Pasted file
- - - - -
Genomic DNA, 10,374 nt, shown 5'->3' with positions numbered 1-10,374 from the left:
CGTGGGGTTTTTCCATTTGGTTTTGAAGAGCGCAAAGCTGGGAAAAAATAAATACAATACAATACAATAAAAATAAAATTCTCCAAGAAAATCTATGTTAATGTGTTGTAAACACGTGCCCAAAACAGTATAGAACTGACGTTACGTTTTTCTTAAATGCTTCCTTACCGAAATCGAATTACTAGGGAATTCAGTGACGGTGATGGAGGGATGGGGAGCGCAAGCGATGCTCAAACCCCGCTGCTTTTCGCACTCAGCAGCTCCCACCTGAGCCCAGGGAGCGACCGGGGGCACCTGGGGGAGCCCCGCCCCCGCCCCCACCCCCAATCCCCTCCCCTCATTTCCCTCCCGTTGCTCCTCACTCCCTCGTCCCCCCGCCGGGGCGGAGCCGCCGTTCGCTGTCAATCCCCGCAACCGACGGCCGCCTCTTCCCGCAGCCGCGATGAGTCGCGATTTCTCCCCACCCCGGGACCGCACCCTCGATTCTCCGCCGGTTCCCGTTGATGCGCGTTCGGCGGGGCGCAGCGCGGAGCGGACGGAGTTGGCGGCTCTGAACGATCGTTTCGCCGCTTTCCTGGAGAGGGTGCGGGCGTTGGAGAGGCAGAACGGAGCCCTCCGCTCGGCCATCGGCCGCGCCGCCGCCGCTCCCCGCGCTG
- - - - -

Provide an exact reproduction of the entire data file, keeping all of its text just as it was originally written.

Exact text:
Genomic DNA, 10,374 nt, shown 5'->3' with positions numbered 1-10,374 from the left:
CGTGGGGTTTTTCCATTTGGTTTTGAAGAGCGCAAAGCTGGGAAAAAATAAATACAATACAATACAATAAAAATAAAATTCTCCAAGAAAATCTATGTTAATGTGTTGTAAACACGTGCCCAAAACAGTATAGAACTGACGTTACGTTTTTCTTAAATGCTTCCTTACCGAAATCGAATTACTAGGGAATTCAGTGACGGTGATGGAGGGATGGGGAGCGCAAGCGATGCTCAAACCCCGCTGCTTTTCGCACTCAGCAGCTCCCACCTGAGCCCAGGGAGCGACCGGGGGCACCTGGGGGAGCCCCGCCCCCGCCCCCACCCCCAATCCCCTCCCCTCATTTCCCTCCCGTTGCTCCTCACTCCCTCGTCCCCCCGCCGGGGCGGAGCCGCCGTTCGCTGTCAATCCCCGCAACCGACGGCCGCCTCTTCCCGCAGCCGCGATGAGTCGCGATTTCTCCCCACCCCGGGACCGCACCCTCGATTCTCCGCCGGTTCCCGTTGATGCGCGTTCGGCGGGGCGCAGCGCGGAGCGGACGGAGTTGGCGGCTCTGAACGATCGTTTCGCCGCTTTCCTGGAGAGGGTGCGGGCGTTGGAGAGGCAGAACGGAGCCCTCCGCTCGGCCATCGGCCGCGCCGCCGCCGCTCCCCGCGCTG